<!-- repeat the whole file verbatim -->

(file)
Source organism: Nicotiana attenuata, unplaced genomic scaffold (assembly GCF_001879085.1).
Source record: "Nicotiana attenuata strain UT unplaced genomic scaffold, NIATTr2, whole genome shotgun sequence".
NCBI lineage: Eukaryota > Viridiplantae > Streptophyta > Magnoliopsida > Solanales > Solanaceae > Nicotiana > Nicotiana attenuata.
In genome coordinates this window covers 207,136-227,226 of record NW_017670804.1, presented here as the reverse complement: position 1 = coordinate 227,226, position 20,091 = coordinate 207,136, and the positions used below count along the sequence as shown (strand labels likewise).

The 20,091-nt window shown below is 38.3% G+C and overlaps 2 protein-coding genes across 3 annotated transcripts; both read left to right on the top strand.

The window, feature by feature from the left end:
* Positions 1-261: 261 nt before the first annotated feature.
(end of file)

Source organism: Nicotiana attenuata, unplaced genomic scaffold (assembly GCF_001879085.1).
Source record: "Nicotiana attenuata strain UT unplaced genomic scaffold, NIATTr2, whole genome shotgun sequence".
NCBI lineage: Eukaryota > Viridiplantae > Streptophyta > Magnoliopsida > Solanales > Solanaceae > Nicotiana > Nicotiana attenuata.
In genome coordinates this window covers 207,136-227,226 of record NW_017670804.1, presented here as the reverse complement: position 1 = coordinate 227,226, position 20,091 = coordinate 207,136, and the positions used below count along the sequence as shown (strand labels likewise).

The 20,091-nt window shown below is 38.3% G+C and overlaps 2 protein-coding genes across 3 annotated transcripts; both read left to right on the top strand.

The window, feature by feature from the left end:
* Positions 1-261: 261 nt before the first annotated feature.